The Speed Chronicles

Image of The Speed Chronicles (Akashic Drug Chronicles)
Release Date: 
November 29, 2011
Akashic Books
Reviewed by: 

“All told, The Speed Chronicles deserves great praise for the audacity of the topic, the depth of the discussion, the diversity of its voices, and plain, old, good storytelling.”

Two tweakers (methamphetamine addicts) have only a few dollars between them. They’re hungry and in need of their next chemical jolt. A friend has a giant old television that the tweakers hope to pawn for $200. They embark on a tragic-comic quest, lugging the behemoth two miles to a pawnshop in a stolen wheelbarrow. The store manager wants nothing to do with the dinosaur television but gives them a few dollars for the wheelbarrow. It is just enough for a soda, a bag of Sun Chips, and bus tickets across town to their next adventure.

This story, “Wheelbarrow Kings” by Jess Walter, is a good example of the 14 sad, funny, and realistic stories that comprise the superb anthology from Akashic Books, The Speed Chronicles, edited by Joseph Mattson.

To his great credit, Mr. Mattson has solicited a collection of authors who treat a difficult topic –meth-amphetamine and amphetamine addiction—with great maturity.

In the book’s introduction, Mr. Mattson explains his feelings toward the drug: “Yes, it gets ugly, so ugly. But before your sex organs revert to embryonic acorns and your teeth fall out, and feasting on your malnutrition are insects for your eyes only, it’s a rush of pure euphoria and a seeming Godsend to surmount all of life’s daily tribulations.”

There are no simplistic “say no to drugs” stories in The Speed Chronicles, only mature portraits. Mr. Mattson understands that a far more profound anti-drug message is delivered this way.

The stories are united by the common theme of amphetamine and meth-amphetamine addiction and its consequences. Tweakers are often broke, smelly, undernourished, and aware of the problems they’re causing. But they cannot live without the high.

Perhaps Mr. Mattson, himself, best describes the moment that validates all the problems caused by the drug to these people: “All dials and switches cranked. The raspy throat of the city screamed like iron daggers against my eardrums and somehow it was sexy, invigorating, a mountainous delight. Compound wizards rewiring the brain to the tune of Armageddon. EVERYTHING GOES UP. I could hear a cricket jerking itself ten miles away. I was locked in.”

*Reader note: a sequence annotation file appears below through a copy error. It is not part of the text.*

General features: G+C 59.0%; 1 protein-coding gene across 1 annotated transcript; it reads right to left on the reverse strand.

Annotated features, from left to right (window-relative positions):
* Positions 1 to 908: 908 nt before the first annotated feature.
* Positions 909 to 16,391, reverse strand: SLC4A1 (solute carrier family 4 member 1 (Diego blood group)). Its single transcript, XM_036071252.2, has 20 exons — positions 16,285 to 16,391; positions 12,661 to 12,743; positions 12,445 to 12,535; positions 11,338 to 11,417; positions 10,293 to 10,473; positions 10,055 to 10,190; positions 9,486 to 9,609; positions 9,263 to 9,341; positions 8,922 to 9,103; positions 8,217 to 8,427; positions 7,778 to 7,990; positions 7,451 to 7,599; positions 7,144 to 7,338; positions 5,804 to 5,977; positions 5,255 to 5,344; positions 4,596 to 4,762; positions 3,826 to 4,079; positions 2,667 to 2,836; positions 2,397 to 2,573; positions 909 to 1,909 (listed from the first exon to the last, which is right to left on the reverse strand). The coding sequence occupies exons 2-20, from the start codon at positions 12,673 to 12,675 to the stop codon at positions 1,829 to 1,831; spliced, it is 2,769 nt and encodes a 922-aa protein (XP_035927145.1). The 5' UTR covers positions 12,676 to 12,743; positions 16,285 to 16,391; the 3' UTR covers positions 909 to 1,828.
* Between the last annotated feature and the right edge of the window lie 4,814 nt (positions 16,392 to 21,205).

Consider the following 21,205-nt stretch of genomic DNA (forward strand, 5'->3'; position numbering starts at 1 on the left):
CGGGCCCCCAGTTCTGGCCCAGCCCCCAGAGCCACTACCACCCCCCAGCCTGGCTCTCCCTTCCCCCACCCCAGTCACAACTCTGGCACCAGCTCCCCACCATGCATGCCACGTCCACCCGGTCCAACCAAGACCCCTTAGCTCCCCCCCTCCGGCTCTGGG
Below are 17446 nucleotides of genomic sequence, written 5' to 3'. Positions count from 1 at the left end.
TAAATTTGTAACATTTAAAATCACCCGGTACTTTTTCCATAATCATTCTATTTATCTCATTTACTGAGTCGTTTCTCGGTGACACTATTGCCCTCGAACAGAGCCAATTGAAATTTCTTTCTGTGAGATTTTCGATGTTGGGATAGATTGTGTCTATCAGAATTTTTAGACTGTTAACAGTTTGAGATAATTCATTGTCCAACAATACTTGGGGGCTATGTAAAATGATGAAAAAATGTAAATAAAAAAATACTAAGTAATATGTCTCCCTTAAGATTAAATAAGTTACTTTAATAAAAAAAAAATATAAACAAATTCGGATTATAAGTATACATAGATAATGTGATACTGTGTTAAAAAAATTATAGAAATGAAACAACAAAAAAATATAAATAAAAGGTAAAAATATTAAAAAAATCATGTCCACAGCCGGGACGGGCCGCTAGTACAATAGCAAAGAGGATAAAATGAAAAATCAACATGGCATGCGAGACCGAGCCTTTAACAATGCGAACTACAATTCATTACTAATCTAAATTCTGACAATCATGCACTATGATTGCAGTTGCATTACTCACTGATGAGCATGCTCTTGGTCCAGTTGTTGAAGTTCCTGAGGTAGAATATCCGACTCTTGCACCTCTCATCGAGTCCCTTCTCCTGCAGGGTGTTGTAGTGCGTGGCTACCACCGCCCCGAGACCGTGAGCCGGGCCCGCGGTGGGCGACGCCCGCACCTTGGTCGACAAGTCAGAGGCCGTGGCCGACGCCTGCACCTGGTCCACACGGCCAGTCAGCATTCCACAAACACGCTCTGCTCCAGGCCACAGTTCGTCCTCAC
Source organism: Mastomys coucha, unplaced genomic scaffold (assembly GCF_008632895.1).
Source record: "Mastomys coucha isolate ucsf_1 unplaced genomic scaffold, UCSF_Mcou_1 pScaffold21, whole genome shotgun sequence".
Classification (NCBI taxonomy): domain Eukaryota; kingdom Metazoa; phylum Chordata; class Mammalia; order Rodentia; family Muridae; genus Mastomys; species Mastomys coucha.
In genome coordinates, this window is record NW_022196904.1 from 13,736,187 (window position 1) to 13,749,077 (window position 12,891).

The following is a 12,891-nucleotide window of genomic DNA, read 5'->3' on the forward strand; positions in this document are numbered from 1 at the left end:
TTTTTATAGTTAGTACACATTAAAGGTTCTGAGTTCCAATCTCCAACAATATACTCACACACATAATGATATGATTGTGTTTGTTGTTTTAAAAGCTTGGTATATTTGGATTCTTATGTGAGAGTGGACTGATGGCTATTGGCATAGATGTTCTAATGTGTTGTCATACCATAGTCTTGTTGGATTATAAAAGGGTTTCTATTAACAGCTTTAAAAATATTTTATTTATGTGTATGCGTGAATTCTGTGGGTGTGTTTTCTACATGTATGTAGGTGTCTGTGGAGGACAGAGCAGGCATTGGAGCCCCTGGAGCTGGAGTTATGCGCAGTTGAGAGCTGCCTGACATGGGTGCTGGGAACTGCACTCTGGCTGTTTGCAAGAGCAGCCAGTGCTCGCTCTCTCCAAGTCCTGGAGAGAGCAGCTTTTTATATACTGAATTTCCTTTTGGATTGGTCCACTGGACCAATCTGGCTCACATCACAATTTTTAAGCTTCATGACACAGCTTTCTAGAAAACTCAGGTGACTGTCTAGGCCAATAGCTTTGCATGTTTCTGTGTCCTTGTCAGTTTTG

Yet the best moments of The Speed Chronicles are not the pyrotechnic highs, but the somber discussions of the addict’s impact on others. Two of the anthology’s most satisfying stories—Natalie Diaz’s “How to Go to Dinner with a Brother on Drugs” and Rose Bunch’s “Pissing in Perpetuity”—are subtle character sketches more about coping with tweakers than the tweakers themselves.

An additional strength of this anthology is the diversity of its authors, settings, and plots. Mr. Mattson secured stories from the famous (James Franco, Sherman Alexie) to the promising (Rose Bunch, Beth Lisick). Stories are set in New York City, large towns, posh suburbs, and different rural settings, including Indian country.

Perspectives and plot lines vary similarly: a sibling attempts to take care of his long-time addict brother; a Congressional page becomes middleman in a Capitol Hill drug ring; two speed addicts stumble into an animal-torturing tweaker cult; a young family deals with a meth lab next door; a manic mother speeds through her day preparing for a fancy dinner party; a doctor abets his patients’ amphetamine addictions. The Speed Chronicles demonstrates that although it is not always obvious, the drug is all around us.

Anthologies are inherently uneven—there are always a few stories that do not measure up to the others. The Speed Chronicles are not immune to this shortcoming. But with only two lesser stories among the fourteen, Mr. Mattson completes The Speed Chronicles with a better batting average than most anthology editors.

And, despite the diversity noted above, the stories in this anthology fit together—they belong in the same book. This is no small accomplishment; Akashic’s companion anthology, The Cocaine Chronicles [also reviewed in nyjb], is a much more unruly collection.

All told, The Speed Chronicles deserves great praise for the audacity of the topic, the depth of the discussion, the diversity of its voices, and plain, old, good storytelling.